People v. Zanchelli

Citation8 Misc.2d 1069,169 N.Y.S.2d 197
PartiesPEOPLE of the State of New York v. Patsy Joseph ZANCHELLI, Defendant-Appellant.
Decision Date16 December 1957
CourtNew York County Court

John N. McLaren, Dist. Atty., Hudson, for plaintiff-respondent.

Harald R. Topken, Germantown, for defendant-appellant.


The defendant appellant was convicted in the Justice's Court of the Town of Germantown for violation of the provisions of Section 15, paragraph 1 of the Vehicle & Traffic Law of the State of New York, the pertinent provisions of which read as follows: 'Every such motor vehicle, also, shall have a suitable muffler or device to prevent unnecessary noise from exhaust gases'. From this conviction the defendant appeals to this court. The basis of the appeal is that the statute is unconstitutional in that it does not set up a sufficiently certain standard and is not sufficiently explicit to inform those who may become subjected to its penalty as to what conduct on their part will render them liable.

It is a well recognized principle of law that a statute which either forbids or requires the performance of a certain act in language so vague that men of common experience and intellect must necessarily guess at its meaning, and among them may differ as to its application, violates the first essential of due process of law. International Harvester Co. of America v. Commonwealth of Kentucky, 234 U.S. 216, 34 S.Ct. 853, 58 L.Ed. 1284; Collins v. Commonwealth of Kentucky, 234 U.S. 634, 34 S.Ct. 924, 58 L.Ed. 151. The basis of such a holding comes from our own ordinary conception of fair play.

The question of when the language of the statute is sufficiently definite and certain is the problem presented in this case, as it has been on many other occasions in the courts of this State and in the United States Supreme Court.

The court of appeals of this state has stated that statutes which create crimes must be definite, specifying conduct which is condemned or prohibited. They must afford some comprehensible guide, rule or information as to what must be done and what must be avoided, to the end that the ordinary member of society may know how to comply with its requirements. People v. Grogan, 260 N.Y. 138, 183 N.E. 273, 86 A.L.R 1266. In the Grogan case, supra, the court was construing a statute which defined reckless driving as unnecessarily endangering or unnecessarily interfering with the use of the highway. The court concluded that the word 'unnecessarily' does not prescribe any standard of conduct.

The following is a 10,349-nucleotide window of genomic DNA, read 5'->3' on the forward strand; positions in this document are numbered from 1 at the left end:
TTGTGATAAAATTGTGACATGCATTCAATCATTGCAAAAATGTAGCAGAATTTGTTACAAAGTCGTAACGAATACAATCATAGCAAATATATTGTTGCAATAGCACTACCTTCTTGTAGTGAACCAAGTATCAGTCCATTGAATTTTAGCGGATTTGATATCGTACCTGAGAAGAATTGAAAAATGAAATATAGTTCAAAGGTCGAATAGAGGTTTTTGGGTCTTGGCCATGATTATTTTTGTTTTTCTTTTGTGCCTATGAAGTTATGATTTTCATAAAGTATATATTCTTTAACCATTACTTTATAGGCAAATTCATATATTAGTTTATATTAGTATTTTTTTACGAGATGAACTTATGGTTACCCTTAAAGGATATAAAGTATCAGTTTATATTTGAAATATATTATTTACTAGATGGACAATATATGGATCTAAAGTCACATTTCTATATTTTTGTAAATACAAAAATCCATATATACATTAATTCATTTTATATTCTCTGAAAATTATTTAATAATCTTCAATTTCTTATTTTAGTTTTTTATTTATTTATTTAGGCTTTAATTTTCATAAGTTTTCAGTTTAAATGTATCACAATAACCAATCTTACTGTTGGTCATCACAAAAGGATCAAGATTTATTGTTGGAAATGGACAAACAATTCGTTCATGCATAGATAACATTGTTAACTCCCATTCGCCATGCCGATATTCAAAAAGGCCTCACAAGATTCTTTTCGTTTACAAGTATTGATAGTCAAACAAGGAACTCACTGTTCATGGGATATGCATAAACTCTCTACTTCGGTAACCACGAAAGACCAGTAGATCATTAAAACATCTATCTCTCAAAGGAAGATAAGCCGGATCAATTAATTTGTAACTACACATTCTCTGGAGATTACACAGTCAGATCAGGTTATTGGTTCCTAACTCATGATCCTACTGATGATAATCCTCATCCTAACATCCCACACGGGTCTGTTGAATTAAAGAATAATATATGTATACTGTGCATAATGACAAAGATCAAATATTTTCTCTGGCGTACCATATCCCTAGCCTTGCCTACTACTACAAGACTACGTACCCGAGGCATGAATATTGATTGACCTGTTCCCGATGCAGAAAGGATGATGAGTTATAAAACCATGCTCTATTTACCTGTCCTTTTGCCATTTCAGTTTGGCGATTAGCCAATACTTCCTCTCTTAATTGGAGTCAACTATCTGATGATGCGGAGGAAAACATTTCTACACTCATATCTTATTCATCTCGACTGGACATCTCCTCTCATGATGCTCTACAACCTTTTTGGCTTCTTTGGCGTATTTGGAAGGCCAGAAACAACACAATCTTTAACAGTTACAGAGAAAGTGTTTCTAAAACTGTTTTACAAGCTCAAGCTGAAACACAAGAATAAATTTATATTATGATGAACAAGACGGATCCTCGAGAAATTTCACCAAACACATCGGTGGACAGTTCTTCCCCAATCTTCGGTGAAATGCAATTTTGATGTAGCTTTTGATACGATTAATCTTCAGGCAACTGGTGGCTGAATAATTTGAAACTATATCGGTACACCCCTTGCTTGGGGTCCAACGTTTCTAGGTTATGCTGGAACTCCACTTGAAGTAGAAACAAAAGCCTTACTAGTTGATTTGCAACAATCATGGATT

In the case at bar we are dealing with the physical equipment of a motor vehicle. What the statute prohibits is unnecessary noise. There was nothing defective about the muffler. It was a muffler in standard use in this State that can be purchased at any automobile accessory shop or garage. It was difficult on the trial for the trooper to describe the noise, but he said that trucks in operation upon the highway make more noise. The statute does not differentiate between trucks and other motor vehicles, yet the trooper testified that it was...

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13 cases
  • People v. Colozzo, AFL-CIO
    • United States
    • New York Supreme Court
    • September 18, 1967
    ...and must not be so vague that persons of common intelligence must guess or differ as to its application (People v. Zanchelli, 8 Misc.2d 1069, 1070, 169 N.Y.S.2d 197, 180; People v. Phyfe, 136 N.Y. 554, 32 N.E. 978, 19 L.R.A. 141; People v. Shakun, 251 N.Y. 107, 114, 167 N.E. 187, 189, 64 A.......
  • People v. Byron
    • United States
    • New York Court of Appeals Court of Appeals
    • February 24, 1966
    ...unnecessary noise from exhaust gases.' The constitutionality of this provision was challenged in County Courts in People v. Zanchelli, 8 Misc.2d 1069, 169 N.Y.S.2d 197 and People v. Sisson, 12 Misc.2d 18, 176 N.Y.S.2d 785 and in each case the provision was held unconstitutional. The courts ......
  • People v. Meyer
    • United States
    • New York Court of Special Sessions
    • July 10, 1970
    ...of Section 381(1) is the same as the wording of former Section 15(1), which was held to be unconstitutional in People v. Zanchelli, 8 Misc.2d 1069, 169 N.Y.S.2d 197 and People v. Sisson, 12 Misc.2d 18, 176 N.Y.S.2d 785. The legislature repealed Section 15(1) and enacted Section 375(31) esta......
  • Kenville Realty Corp. v. Board of Zoning Appeals of Briarcliff Manor
    • United States
    • New York Supreme Court
    • June 28, 1965
    ...Court has noted the testimony of the audio experts and their means of measuring noise which is a physical force (See, People v. Zanchelli, 8 Misc.2d 1069, 169 N.Y.S.2d 197 [Co.Ct. Columbia County 1957]). Both the State Legislature and a local legislative body have acted on this problem by d......
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